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This is my final piece for a “sculpture for animation” course i was doing ( i mostly ignored the ‘for animation’ bit) at the start of this sem..

It had some mild faff about being about the experience of playing an instrument and all. I began with a wire and thread armature, which i covered and molded with clay, followed by a few layers of acrylic spray paints.

The wire at the back is for support.

Here’s another one i was doing, but didn’t quite get round to completing because i was being lazy. Thought the armature looked cool though.


Synths for ISRO

After my tinkering about with circuits and noise last semester during the toy lab, I decided to intern with Yashas Shetty, artist-in-residence at Srishti, and periodic hacker/noisemaker along with ISRO (Indian Sonic Research organization, of course; the local (and perhaps only) experimental sound lab). I made a couple of synths, in addition to taking apart printers, mucking around with feedback, and generally annoying the hell out of anyone within earshot with all possible forms of ungodly rackets. Anyway, here’re a couple of the synths i made, most of them based on existing DIY projects.

The first one’s the Auduino, the basic platform of which i used in my toys as well. It’s based on the arduino microcontroller, though i didn’t really alter the schematic or program much here. The casing was meant to look like really retro radios, and maybe partially inspired by Dieter Rams’ work (at least, that was the intention)

This one is the dronelab, which we designed to put into the mughal looking table/box thing below (hence all the wires). I’ve decided to simplify that, so the final form is going to look far less intimidating, be easier to play, in addition to being more durable.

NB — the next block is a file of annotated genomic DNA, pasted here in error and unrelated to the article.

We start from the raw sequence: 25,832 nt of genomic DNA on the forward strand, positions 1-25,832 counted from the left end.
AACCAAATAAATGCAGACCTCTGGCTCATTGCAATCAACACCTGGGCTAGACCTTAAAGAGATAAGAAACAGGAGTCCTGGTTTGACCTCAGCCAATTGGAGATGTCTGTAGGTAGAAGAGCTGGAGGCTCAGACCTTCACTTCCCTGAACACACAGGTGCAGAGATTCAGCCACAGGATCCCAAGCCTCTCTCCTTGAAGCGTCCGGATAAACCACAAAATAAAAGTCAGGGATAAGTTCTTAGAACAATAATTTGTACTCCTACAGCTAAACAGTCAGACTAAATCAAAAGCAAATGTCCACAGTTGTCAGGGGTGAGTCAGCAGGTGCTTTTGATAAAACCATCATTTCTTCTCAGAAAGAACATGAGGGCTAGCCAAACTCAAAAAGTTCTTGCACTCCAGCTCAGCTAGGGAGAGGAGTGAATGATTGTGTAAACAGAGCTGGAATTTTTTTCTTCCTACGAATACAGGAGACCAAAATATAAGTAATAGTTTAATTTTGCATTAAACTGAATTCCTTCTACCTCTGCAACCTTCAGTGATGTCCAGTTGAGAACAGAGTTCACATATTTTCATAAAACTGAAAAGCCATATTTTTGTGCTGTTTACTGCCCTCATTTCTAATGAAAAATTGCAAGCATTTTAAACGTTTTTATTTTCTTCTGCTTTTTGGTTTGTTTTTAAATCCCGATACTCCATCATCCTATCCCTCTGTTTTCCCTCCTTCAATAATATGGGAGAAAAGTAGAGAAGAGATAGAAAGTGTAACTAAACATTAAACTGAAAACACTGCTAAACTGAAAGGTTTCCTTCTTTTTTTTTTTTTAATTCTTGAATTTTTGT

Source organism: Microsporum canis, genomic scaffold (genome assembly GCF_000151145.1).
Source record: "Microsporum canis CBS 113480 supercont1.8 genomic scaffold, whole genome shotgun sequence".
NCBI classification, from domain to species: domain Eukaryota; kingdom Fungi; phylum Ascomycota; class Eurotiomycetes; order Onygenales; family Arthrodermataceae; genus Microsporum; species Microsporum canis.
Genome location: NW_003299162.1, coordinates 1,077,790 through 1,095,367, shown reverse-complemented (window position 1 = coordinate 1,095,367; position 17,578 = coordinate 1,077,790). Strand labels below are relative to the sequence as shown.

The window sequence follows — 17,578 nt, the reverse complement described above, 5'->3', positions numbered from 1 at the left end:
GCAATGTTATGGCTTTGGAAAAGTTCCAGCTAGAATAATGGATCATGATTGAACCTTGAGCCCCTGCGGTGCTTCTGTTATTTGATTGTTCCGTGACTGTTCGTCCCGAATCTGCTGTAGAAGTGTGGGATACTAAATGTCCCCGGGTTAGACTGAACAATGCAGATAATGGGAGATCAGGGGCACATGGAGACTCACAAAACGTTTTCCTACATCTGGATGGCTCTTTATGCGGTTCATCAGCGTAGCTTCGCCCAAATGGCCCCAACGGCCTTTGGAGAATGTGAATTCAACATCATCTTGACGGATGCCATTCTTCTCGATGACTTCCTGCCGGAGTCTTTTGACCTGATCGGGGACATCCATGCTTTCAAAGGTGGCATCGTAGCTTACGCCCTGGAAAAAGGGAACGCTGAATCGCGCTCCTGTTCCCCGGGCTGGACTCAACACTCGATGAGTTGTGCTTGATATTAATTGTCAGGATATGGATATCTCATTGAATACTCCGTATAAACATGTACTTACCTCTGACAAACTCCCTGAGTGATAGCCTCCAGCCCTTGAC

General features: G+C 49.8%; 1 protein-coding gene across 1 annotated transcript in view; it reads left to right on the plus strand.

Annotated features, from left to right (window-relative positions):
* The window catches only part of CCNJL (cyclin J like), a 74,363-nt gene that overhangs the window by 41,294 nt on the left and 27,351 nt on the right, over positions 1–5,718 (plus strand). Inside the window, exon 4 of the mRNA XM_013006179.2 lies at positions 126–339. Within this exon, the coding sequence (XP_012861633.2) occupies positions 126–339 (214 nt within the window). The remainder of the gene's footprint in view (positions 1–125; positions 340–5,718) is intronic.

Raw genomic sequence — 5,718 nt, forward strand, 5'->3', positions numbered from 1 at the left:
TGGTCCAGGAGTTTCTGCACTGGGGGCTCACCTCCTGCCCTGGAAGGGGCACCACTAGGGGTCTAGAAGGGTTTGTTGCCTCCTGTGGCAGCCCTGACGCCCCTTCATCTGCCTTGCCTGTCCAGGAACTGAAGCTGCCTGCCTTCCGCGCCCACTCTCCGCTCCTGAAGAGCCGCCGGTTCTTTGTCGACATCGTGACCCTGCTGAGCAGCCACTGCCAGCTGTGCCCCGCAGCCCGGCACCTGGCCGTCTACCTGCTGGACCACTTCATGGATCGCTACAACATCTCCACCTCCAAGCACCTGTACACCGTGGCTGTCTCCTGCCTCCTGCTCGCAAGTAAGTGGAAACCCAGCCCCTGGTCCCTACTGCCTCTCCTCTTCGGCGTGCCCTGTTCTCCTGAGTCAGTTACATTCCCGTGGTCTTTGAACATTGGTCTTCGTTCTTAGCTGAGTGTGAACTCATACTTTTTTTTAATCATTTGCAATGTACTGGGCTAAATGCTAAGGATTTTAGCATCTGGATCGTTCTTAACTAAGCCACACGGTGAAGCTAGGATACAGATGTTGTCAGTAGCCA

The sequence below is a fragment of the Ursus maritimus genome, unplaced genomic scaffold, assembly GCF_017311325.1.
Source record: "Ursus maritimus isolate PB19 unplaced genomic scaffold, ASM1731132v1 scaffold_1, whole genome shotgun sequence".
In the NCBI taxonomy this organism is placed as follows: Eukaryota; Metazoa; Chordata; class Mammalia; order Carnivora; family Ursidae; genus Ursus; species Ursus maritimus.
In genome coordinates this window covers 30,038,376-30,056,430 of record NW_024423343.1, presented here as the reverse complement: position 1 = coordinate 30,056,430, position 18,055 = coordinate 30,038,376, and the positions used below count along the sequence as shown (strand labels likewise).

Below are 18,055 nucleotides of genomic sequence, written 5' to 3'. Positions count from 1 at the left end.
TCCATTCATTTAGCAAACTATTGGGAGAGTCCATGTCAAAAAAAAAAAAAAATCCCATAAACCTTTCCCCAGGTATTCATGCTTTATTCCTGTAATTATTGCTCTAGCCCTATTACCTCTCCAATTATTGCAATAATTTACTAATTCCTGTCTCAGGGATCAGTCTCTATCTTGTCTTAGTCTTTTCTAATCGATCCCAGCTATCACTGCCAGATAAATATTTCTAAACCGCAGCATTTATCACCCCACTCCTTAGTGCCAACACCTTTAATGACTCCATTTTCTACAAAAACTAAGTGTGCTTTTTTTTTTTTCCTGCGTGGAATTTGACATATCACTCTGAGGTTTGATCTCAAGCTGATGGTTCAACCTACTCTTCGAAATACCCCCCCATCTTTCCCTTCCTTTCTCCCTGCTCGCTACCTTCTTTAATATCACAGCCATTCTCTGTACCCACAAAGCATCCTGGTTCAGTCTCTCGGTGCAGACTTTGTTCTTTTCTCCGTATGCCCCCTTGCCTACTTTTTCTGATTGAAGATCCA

And here’s An Atari Punk Console, housed in a box made from 2mm HIP.



I joined the Srishti Toy Lab last semester, which involved (with a general emphasis on fun) designing a toy/play activity for children. I decided early on that i wanted to work with sound, and creating play patterns for children which allowed them to explore the medium.

So here the result of a few months of exploration iterating: the HydroHummers (tentative name).

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Each toy has a synthesizer based on the auduino, and a piezo disc wired as a contact mic. The person playing with it can choose between these two modes, of creating their own sounds and expression with an instrument, or using the contact mic to “listen” to the world around them.

Here’s a shaky video of one of them in action(will fix that soon, hopefully):

14 days of summer

One way that i can be sure that summer’s here (in case the fact that bangalore is starting to feel and smell like chennai wasn’t enough to convince me)-the bees that inexplicably decide to attack an old family photograph hanging in my room every morning at 5-ish. They’re also fairly daft and fond of my fan,so I have to pick up dazed bees with pieces of paper every ten minutes or so and leave them out on my balcony.